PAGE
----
Essay Encounter


At the beginning of the pandemic we began to order our groceries to be delivered, rather than going to the market, an errand that previously gave my husband and I the simple pleasure of companionship in our elder years among the vast aisles of abundance that now had become aisles of scarcity. Consequently one morning I heard a small delivery car come down our long driveway and park.  A heavyset middle-aged man with thick black hair and dark eyes brought four brown bags of groceries into our garage and carefully set them down in a neat row. When I hastily put on my mask and went out to thank him, he said happily but without smiling, his red mask hanging from one ear, “Oh this place, the scent of this place reminds me of my country that I came from so long ago! It’s the jasmine.”

I smiled though I realized he couldn’t know this unless he saw the smile in my eyes. “And where did you come from?”

“Algeria,” he said and then asked “do you mind if I take a small cutting? You know, you can trim just a short piece of the vine and put it in the ground or a pot and it will grow.” He demonstrated with his hands, miming the cutting and the planting.

“Of course, of course. We have so much jasmine. It grows everywhere as you can see.  Here’s a good patch, take it from here,” I said pointing to a clump near him, forgetting for a moment to keep my distance because of the virus, then quickly backing away.

“Thank you, I don’t have a garden because I live in an apartment but I have a small balcony,” he said as he began to dig up a section of vine with his hands.  “You know, in my country, every garden has jasmine. Every garden has three things.” He stood and held up three fingers, stopping what he was doing for a long moment as he said, “jasmine, a lemon tree and a rosebush. You can always smell one or the other as you walk down the street.” He waited before he resumed digging, as if retrieving some fragrant memory that held him in its grip.

For some reason when he said this, I saw them. The gardens of Algiers behind gleaming white walls on the coast of the blue-green Mediterranean Sea.  And I could smell the heavy languorous scent of jasmine mingled with the sweet innocence of roses and the wonderful tang of lemon blossoms. I saw the dark-eyed man in one of those gardens clipping jasmine, and for some reason tears sprang to my eyes. Because now we were all in danger from Covid-19 and our sense of smell, our very breath was at risk. Because he was an immigrant who lived in a small apartment with a balcony. Because maybe delivering groceries was the only job he could find now. Because his melancholy was pungent. Because he’d delivered me a rare gift and now I could give him jasmine.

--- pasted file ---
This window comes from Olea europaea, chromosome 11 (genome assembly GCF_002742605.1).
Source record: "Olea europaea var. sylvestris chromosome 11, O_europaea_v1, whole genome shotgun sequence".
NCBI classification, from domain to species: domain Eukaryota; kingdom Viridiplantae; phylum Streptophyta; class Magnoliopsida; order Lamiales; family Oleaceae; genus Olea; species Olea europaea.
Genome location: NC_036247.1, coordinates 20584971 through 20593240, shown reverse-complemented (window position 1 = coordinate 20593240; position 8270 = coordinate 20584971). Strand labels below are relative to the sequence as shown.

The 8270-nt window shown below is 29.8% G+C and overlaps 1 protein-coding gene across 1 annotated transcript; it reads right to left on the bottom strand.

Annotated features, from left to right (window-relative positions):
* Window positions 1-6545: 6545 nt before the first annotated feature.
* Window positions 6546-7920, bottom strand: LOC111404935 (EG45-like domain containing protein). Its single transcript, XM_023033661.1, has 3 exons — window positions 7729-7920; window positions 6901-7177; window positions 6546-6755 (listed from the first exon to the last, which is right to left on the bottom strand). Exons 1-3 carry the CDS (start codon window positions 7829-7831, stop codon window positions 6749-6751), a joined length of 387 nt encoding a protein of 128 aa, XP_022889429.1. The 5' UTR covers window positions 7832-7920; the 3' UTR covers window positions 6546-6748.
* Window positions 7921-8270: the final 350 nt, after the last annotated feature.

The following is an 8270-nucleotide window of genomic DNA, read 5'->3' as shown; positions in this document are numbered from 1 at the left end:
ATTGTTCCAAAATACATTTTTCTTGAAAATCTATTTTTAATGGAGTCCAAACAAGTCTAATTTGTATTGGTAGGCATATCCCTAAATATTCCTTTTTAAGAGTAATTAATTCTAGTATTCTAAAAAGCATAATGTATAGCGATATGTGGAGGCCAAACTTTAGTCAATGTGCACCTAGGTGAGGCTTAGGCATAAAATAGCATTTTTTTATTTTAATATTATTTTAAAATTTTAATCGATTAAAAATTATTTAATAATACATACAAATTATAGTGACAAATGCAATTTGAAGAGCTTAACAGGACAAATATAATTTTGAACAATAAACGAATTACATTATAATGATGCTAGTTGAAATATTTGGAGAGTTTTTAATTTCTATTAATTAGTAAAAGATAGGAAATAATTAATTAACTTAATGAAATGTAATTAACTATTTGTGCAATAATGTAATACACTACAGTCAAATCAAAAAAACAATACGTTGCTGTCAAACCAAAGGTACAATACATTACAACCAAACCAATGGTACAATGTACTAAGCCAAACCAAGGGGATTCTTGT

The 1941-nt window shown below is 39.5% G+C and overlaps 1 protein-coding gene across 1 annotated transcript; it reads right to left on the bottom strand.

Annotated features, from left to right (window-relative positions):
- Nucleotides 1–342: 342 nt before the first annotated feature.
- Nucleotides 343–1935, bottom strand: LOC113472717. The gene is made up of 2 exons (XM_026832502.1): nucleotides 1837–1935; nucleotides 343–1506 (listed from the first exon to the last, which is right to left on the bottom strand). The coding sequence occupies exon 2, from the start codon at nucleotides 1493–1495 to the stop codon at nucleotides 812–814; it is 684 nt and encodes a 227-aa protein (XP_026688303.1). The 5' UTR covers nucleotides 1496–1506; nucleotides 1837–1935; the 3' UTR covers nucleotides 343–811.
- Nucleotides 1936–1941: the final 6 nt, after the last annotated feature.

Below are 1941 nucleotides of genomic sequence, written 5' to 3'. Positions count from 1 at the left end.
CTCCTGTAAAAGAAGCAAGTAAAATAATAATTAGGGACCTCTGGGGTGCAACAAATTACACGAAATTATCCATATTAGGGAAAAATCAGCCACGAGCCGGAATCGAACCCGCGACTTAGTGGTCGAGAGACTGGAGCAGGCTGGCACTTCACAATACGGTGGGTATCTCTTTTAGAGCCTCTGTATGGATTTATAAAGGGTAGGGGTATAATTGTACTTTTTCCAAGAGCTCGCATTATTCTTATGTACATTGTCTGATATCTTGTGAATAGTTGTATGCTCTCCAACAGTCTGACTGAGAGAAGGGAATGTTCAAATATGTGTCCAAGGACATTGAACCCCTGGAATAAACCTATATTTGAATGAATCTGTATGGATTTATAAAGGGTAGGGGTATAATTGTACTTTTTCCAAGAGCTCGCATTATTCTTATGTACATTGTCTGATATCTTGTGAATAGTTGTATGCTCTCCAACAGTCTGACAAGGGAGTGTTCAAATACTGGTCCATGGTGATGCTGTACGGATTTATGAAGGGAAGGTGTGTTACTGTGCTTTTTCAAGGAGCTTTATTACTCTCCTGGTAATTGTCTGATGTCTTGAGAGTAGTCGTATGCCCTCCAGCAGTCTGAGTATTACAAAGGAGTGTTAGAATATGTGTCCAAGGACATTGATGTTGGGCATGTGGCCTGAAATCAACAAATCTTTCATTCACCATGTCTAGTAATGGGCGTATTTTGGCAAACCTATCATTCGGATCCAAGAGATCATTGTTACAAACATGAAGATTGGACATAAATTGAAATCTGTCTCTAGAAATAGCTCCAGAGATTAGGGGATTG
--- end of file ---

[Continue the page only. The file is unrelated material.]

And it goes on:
“May I take a little dirt with me as well?” He asked.

“Of course, here – I have a pot for you.” I went into the garage and found an empty terracotta pot that seemed just the right size, and placed it six feet or so away from him.

“You can always take jasmine from here if you like when you come,” I said.

“Oh I will always ask first, thank you,” he said politely , digging up the dirt with cupped hands and beginning to fill the pot.

“Wait a moment,” I said as I rummaged around in the garage for a broken terracotta shard to put over the drainage hole in the pot. “Here,” I said and handed him the shard.

He nodded his thanks and set it in the bottom of the pot.

“And, if you don’t mind, what is your name?” I asked.


“I’m Regina, and it’s very nice to meet you.”

“Thank you. Oh and one more thing. In my country, we always put a single jasmine blossom in our coffee. You should try it. Just a single blossom.” He put his forefinger and thumb together, covered now with small dark crumbs of soil, and dropped an imaginary blossom into an imaginary cup of coffee, that I imagined to be a white demitasse of very strong aromatic coffee.

“I’ll try it, thank you for the suggestion.”

He carried the pot of soil with a couple of jasmine vines to his trunk, got into his car and backed slowly all the way up our long steep driveway, a little bit of vine trailing from his trunk, as I stood still, removed my mask and breathed in the scent of jasmine.

About Regina O'Melveny

Regina O’Melveny is a poet, novelist, and artist whose work has appeared in The Bellingham Review, Barrow Street, and The Sun.  Her prizewinning chapbook, other gods, was published by the Munster International Poetry Center. Her novel, The Book of Madness and Cures, was listed as one of NPR’s six best historical novels of 2012.

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